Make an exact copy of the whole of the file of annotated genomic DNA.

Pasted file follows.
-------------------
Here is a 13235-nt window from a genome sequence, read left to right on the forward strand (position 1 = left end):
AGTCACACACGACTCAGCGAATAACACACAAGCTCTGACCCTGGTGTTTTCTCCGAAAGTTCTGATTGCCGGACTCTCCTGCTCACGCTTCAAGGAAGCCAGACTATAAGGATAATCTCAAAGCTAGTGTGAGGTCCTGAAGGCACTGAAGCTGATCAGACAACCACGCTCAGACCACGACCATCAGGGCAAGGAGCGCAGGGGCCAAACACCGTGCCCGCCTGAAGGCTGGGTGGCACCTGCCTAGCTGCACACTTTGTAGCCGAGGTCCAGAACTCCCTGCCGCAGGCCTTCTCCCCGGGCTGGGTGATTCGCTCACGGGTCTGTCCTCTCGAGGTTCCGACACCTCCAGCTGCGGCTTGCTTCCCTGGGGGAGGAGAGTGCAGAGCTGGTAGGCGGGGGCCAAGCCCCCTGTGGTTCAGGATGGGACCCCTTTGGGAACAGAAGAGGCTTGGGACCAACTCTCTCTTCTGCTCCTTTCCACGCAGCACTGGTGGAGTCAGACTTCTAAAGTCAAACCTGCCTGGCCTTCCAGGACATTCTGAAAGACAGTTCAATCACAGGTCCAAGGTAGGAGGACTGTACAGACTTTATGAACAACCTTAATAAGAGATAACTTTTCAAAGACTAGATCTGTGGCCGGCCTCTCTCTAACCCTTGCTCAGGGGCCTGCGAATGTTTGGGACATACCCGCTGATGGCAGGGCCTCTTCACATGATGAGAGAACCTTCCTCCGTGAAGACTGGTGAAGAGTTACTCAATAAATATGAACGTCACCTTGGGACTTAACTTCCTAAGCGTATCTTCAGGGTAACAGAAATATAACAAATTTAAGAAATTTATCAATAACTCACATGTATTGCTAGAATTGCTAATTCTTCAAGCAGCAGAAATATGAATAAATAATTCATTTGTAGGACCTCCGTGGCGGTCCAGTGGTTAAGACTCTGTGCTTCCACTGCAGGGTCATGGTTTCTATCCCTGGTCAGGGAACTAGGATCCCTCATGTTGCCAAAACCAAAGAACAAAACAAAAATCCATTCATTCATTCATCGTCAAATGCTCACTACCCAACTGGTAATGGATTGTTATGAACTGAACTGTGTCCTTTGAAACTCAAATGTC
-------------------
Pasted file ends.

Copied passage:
Here is a 13235-nt window from a genome sequence, read left to right on the forward strand (position 1 = left end):
AGTCACACACGACTCAGCGAATAACACACAAGCTCTGACCCTGGTGTTTTCTCCGAAAGTTCTGATTGCCGGACTCTCCTGCTCACGCTTCAAGGAAGCCAGACTATAAGGATAATCTCAAAGCTAGTGTGAGGTCCTGAAGGCACTGAAGCTGATCAGACAACCACGCTCAGACCACGACCATCAGGGCAAGGAGCGCAGGGGCCAAACACCGTGCCCGCCTGAAGGCTGGGTGGCACCTGCCTAGCTGCACACTTTGTAGCCGAGGTCCAGAACTCCCTGCCGCAGGCCTTCTCCCCGGGCTGGGTGATTCGCTCACGGGTCTGTCCTCTCGAGGTTCCGACACCTCCAGCTGCGGCTTGCTTCCCTGGGGGAGGAGAGTGCAGAGCTGGTAGGCGGGGGCCAAGCCCCCTGTGGTTCAGGATGGGACCCCTTTGGGAACAGAAGAGGCTTGGGACCAACTCTCTCTTCTGCTCCTTTCCACGCAGCACTGGTGGAGTCAGACTTCTAAAGTCAAACCTGCCTGGCCTTCCAGGACATTCTGAAAGACAGTTCAATCACAGGTCCAAGGTAGGAGGACTGTACAGACTTTATGAACAACCTTAATAAGAGATAACTTTTCAAAGACTAGATCTGTGGCCGGCCTCTCTCTAACCCTTGCTCAGGGGCCTGCGAATGTTTGGGACATACCCGCTGATGGCAGGGCCTCTTCACATGATGAGAGAACCTTCCTCCGTGAAGACTGGTGAAGAGTTACTCAATAAATATGAACGTCACCTTGGGACTTAACTTCCTAAGCGTATCTTCAGGGTAACAGAAATATAACAAATTTAAGAAATTTATCAATAACTCACATGTATTGCTAGAATTGCTAATTCTTCAAGCAGCAGAAATATGAATAAATAATTCATTTGTAGGACCTCCGTGGCGGTCCAGTGGTTAAGACTCTGTGCTTCCACTGCAGGGTCATGGTTTCTATCCCTGGTCAGGGAACTAGGATCCCTCATGTTGCCAAAACCAAAGAACAAAACAAAAATCCATTCATTCATTCATCGTCAAATGCTCACTACCCAACTGGTAATGGATTGTTATGAACTGAACTGTGTCCTTTGAAACTCAAATGTC